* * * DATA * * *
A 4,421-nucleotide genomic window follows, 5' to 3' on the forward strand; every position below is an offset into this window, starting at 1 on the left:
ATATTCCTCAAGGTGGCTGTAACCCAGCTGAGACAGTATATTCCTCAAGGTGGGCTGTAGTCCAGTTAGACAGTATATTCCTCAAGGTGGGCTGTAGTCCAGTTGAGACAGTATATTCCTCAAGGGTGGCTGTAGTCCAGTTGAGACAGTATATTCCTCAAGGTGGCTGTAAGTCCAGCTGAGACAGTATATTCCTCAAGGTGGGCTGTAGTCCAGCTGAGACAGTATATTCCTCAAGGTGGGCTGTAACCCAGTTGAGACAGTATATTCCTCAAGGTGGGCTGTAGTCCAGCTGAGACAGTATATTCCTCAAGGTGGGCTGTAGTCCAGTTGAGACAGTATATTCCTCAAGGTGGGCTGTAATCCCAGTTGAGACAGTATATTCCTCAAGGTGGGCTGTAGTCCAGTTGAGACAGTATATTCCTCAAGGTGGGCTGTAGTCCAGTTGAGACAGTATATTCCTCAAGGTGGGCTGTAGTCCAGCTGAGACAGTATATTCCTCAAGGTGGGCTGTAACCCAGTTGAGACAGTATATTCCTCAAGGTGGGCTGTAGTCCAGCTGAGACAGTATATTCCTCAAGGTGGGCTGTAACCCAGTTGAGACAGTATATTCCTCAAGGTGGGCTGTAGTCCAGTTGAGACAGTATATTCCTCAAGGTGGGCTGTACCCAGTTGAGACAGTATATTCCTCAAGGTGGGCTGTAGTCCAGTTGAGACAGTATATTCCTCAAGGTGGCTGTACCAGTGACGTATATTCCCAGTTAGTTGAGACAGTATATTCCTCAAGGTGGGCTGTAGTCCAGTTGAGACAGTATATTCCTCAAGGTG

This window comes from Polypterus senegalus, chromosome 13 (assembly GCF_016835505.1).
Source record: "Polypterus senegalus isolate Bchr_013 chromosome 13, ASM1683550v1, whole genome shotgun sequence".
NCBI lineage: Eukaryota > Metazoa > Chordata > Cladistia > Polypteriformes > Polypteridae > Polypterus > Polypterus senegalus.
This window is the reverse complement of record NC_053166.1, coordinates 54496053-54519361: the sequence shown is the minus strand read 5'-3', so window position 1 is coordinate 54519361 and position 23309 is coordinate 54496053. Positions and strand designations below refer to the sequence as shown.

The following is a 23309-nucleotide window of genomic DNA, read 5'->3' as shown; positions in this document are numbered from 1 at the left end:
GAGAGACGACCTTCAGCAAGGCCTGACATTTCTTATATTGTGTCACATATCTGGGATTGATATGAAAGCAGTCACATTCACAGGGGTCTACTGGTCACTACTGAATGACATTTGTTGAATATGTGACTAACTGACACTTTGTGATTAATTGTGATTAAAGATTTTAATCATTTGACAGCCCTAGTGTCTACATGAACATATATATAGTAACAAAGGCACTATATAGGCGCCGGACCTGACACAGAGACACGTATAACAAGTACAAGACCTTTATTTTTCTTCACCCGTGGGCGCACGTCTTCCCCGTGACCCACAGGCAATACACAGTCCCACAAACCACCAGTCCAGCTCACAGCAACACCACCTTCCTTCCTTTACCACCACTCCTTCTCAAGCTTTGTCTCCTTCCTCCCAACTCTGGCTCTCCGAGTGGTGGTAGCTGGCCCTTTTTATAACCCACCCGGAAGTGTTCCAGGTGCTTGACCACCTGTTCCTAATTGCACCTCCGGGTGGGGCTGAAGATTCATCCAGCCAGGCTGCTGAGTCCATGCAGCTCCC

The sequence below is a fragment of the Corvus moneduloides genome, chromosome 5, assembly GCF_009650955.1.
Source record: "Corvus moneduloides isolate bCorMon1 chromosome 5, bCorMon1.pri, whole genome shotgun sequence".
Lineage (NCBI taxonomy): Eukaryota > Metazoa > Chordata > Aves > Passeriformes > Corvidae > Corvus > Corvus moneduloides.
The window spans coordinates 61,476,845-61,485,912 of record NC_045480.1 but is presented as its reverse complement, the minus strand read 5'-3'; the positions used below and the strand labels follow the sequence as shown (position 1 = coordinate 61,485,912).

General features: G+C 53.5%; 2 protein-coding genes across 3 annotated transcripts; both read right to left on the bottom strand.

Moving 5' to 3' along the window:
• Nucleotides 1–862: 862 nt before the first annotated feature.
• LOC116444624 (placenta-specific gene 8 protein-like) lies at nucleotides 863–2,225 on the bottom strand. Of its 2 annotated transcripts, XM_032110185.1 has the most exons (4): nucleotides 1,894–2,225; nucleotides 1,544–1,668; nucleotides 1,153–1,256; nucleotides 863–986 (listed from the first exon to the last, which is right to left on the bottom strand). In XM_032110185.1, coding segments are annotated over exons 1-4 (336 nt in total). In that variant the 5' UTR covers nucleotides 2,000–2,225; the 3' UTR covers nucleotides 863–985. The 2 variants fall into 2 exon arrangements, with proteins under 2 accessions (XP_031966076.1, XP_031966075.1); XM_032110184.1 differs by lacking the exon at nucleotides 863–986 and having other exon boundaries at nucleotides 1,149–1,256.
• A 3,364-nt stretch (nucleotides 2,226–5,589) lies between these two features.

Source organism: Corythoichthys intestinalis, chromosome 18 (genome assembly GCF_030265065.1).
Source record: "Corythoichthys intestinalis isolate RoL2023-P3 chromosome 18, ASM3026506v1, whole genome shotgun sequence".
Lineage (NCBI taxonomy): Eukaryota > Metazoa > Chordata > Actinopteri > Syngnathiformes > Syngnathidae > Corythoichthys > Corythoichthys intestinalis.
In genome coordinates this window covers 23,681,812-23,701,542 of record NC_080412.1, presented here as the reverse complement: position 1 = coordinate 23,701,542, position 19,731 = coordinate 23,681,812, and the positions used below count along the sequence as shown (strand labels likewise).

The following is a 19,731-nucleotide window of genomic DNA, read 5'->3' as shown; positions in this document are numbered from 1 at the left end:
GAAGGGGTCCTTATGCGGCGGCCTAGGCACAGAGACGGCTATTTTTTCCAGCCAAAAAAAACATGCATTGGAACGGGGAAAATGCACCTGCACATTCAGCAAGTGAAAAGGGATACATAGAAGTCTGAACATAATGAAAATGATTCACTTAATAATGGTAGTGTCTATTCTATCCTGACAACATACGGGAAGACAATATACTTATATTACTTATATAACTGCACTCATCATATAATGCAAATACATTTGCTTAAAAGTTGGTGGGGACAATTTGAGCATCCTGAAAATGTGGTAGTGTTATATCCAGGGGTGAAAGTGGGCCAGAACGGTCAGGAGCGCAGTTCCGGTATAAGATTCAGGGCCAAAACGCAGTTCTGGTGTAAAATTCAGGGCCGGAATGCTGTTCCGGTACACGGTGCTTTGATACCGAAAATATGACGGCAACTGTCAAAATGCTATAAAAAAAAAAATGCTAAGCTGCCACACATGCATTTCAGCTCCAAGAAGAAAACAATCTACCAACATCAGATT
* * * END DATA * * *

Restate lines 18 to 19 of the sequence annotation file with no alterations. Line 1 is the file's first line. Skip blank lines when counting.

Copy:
Source organism: Corythoichthys intestinalis, chromosome 18 (genome assembly GCF_030265065.1).
Source record: "Corythoichthys intestinalis isolate RoL2023-P3 chromosome 18, ASM3026506v1, whole genome shotgun sequence".